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dc.contributor.authorBaul, Tarit Kumar
dc.contributor.authorChowdhury, Anwarul Islam
dc.contributor.authorUddin, Md. Jamal
dc.contributor.authorHasan, Mohammad Kamrul
dc.contributor.authorKilpeläinen, Antti
dc.contributor.authorNandi, Rajasree
dc.contributor.authorSultana, Taslima
dc.date.accessioned2021-06-08T08:50:50Z
dc.date.available2021-06-08T08:50:50Z
dc.date.issued2021
dc.identifier.urihttps://erepo.uef.fi/handle/123456789/25471
dc.description.abstractTropical forests play a significant role in sequestrating and storing atmospheric carbon di-oxide (CO2) emissions. However, estimation of forest carbon (C) stocks in relation to changes in forest structure and disturbances are less studied. We estimated forest C stocks in live trees, saplings, lianas, deadwood, forest floor, and soil in Sitapahar natural forest reserve of Bangladesh based on field measurements and laboratory assessments. We categorized the 99 temporary sample plots into three canopy densities: closed, moderately closed, and open. According to the results, the forest C stocks were dominated by the soil C pool and forest C stocks in the closed canopy (91 Mg ha−1) differed significantly from that in the open canopy (50 Mg ha−1). Forest C stocks were also affected by basal area (BA) and deadwood C stocks. In the open canopy, the second highest contributor to forest C stock was deadwood, whereas it was above and below-ground live biomass in the closed and moderately closed canopies. In the open canopy, forest disturbances significantly decreased height and BA, and C stocks in live biomass were significantly lower compared to the other two canopy densities. In the open canopy, decreased tree density resulted in the lowest C stock in litterfall and humus, and they were up to 95% lower compared to the other two canopy densities. C stocks in humus were higher than those in litterfall in the closed and moderately closed canopies, which was opposite to that in the open canopy. The soil C stock decreased with soil depth and the highest C stocks across all depths were in the closed canopy, followed by the moderately closed and open canopy. This study also provided a stand-level estimation of C stocks that contribute to determining which tree species sequester more carbon, such as Swintonia floribunda, Lannea coromandelica, Anacardiaceae and Moraceae.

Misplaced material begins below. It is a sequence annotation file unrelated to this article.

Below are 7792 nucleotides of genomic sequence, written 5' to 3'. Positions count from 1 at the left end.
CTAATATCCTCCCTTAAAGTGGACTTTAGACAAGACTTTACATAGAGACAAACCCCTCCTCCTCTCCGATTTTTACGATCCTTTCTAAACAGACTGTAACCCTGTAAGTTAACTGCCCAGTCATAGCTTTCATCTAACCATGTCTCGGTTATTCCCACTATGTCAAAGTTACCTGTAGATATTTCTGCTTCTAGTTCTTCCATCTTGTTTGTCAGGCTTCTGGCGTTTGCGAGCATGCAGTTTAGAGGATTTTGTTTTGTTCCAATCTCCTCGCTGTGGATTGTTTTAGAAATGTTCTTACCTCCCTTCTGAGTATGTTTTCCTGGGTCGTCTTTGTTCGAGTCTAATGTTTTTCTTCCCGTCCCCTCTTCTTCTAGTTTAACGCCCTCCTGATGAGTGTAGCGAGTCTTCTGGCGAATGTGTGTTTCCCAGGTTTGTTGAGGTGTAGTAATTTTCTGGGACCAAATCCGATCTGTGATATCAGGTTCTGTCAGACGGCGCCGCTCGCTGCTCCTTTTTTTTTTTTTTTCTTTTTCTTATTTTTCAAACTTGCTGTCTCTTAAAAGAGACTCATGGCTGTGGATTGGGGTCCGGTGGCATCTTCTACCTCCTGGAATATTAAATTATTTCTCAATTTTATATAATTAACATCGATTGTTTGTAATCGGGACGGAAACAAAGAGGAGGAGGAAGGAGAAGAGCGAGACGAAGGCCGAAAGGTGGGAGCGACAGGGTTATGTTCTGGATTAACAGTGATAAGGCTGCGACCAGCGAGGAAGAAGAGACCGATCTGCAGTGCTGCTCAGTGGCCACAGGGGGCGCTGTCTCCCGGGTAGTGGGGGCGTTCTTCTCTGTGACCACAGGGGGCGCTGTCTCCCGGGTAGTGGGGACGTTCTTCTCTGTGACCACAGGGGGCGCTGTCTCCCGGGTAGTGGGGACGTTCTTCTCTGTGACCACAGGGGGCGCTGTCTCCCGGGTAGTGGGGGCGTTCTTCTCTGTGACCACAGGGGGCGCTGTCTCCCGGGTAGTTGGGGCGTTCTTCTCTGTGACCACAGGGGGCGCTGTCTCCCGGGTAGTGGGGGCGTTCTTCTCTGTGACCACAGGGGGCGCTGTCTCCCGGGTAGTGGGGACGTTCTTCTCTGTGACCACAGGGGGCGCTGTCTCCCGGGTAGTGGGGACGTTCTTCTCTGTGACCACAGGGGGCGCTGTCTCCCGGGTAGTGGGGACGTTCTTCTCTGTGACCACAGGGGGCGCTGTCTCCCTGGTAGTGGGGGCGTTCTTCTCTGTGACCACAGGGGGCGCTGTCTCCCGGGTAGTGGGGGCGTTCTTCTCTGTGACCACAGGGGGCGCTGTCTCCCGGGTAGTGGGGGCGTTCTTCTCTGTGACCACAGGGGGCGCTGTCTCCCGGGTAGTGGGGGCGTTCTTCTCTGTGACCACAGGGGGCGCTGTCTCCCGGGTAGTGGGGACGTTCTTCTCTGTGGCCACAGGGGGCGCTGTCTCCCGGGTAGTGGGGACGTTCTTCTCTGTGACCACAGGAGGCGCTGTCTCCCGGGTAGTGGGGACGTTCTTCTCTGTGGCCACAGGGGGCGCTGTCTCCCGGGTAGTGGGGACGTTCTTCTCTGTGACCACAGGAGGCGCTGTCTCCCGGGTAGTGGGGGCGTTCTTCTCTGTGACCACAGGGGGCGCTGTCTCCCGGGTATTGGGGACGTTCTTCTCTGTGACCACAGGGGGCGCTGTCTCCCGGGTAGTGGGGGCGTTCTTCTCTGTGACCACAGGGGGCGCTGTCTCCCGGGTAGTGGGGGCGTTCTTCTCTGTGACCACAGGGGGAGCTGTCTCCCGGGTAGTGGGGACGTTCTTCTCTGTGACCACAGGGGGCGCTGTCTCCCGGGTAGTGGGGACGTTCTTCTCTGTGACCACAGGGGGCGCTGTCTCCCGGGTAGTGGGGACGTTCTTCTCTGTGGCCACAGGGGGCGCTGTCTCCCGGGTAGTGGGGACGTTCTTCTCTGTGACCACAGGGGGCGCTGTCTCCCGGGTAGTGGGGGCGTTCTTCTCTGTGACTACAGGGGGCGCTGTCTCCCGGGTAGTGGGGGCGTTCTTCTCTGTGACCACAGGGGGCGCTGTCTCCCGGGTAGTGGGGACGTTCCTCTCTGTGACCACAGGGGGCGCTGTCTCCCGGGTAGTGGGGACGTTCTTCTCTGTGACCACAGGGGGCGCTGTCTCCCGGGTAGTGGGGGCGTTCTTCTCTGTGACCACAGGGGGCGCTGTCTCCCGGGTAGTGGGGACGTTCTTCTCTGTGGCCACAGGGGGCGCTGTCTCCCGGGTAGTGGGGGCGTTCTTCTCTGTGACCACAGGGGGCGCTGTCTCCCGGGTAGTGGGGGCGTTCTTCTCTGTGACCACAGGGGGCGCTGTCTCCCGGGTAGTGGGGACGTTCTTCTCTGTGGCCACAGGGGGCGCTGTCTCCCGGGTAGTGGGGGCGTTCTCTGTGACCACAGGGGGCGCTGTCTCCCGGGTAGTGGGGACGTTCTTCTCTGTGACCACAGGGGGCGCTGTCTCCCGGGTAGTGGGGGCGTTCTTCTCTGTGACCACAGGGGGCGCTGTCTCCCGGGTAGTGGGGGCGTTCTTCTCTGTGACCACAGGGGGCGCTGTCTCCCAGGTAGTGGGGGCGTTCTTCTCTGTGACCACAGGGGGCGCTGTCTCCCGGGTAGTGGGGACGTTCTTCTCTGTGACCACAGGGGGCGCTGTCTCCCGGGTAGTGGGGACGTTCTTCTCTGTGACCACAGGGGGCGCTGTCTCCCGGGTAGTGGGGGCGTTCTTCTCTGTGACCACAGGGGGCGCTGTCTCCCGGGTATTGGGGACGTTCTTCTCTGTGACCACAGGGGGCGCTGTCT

dc.language.isoenglanti
dc.publisherElsevier BV
dc.relation.ispartofseriesForest ecology and management
dc.relation.urihttp://dx.doi.org/10.1016/j.foreco.2021.119217
dc.rightsCC BY-NC-ND https://creativecommons.org/licenses/by-nc-nd/4.0/
dc.subjectlive biomass
dc.subjectdeadwood
dc.subjectdisturbance
dc.subjectforest floor
dc.subjectforest structure
dc.subjectsoil
dc.subjecttropical forest
dc.titleForest carbon stocks under three canopy densities in Sitapahar natural forest reserve in Chittagong Hill Tracts of Bangladesh
dc.description.versionfinal draft
dc.contributor.departmentSchool of Forest Sciences, activities
uef.solecris.id78517435en
dc.type.publicationTieteelliset aikakauslehtiartikkelit
dc.rights.accessrights© 2021 Elsevier B.V.
dc.relation.doi10.1016/j.foreco.2021.119217
dc.description.reviewstatuspeerReviewed
dc.publisher.countryAlankomaat
dc.relation.articlenumber119217
dc.relation.issn0378-1127
dc.relation.volume492
dc.rights.accesslevelopenAccess
dc.type.okmA1
uef.solecris.openaccessEi


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